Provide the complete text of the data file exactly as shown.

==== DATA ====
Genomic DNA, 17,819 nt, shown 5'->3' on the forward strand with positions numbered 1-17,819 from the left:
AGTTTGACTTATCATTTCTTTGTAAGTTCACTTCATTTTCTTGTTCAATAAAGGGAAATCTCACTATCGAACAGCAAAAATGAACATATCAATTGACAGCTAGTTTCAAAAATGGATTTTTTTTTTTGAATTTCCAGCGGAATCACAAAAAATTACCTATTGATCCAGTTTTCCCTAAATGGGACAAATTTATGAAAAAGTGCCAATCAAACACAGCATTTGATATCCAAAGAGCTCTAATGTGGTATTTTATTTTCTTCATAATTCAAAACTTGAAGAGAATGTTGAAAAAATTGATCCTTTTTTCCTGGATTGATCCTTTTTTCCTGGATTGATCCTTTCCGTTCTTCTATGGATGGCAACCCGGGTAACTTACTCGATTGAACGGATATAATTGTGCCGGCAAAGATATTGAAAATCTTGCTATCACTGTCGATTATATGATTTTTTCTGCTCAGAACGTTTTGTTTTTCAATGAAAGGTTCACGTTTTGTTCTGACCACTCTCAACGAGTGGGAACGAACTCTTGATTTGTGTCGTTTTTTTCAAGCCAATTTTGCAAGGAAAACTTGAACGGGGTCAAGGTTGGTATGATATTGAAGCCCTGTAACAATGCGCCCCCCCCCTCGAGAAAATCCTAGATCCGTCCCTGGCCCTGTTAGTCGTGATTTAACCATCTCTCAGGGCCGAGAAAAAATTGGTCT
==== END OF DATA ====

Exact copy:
Genomic DNA, 17,819 nt, shown 5'->3' on the forward strand with positions numbered 1-17,819 from the left:
AGTTTGACTTATCATTTCTTTGTAAGTTCACTTCATTTTCTTGTTCAATAAAGGGAAATCTCACTATCGAACAGCAAAAATGAACATATCAATTGACAGCTAGTTTCAAAAATGGATTTTTTTTTTTGAATTTCCAGCGGAATCACAAAAAATTACCTATTGATCCAGTTTTCCCTAAATGGGACAAATTTATGAAAAAGTGCCAATCAAACACAGCATTTGATATCCAAAGAGCTCTAATGTGGTATTTTATTTTCTTCATAATTCAAAACTTGAAGAGAATGTTGAAAAAATTGATCCTTTTTTCCTGGATTGATCCTTTTTTCCTGGATTGATCCTTTCCGTTCTTCTATGGATGGCAACCCGGGTAACTTACTCGATTGAACGGATATAATTGTGCCGGCAAAGATATTGAAAATCTTGCTATCACTGTCGATTATATGATTTTTTCTGCTCAGAACGTTTTGTTTTTCAATGAAAGGTTCACGTTTTGTTCTGACCACTCTCAACGAGTGGGAACGAACTCTTGATTTGTGTCGTTTTTTTCAAGCCAATTTTGCAAGGAAAACTTGAACGGGGTCAAGGTTGGTATGATATTGAAGCCCTGTAACAATGCGCCCCCCCCCTCGAGAAAATCCTAGATCCGTCCCTGGCCCTGTTAGTCGTGATTTAACCATCTCTCAGGGCCGAGAAAAAATTGGTCT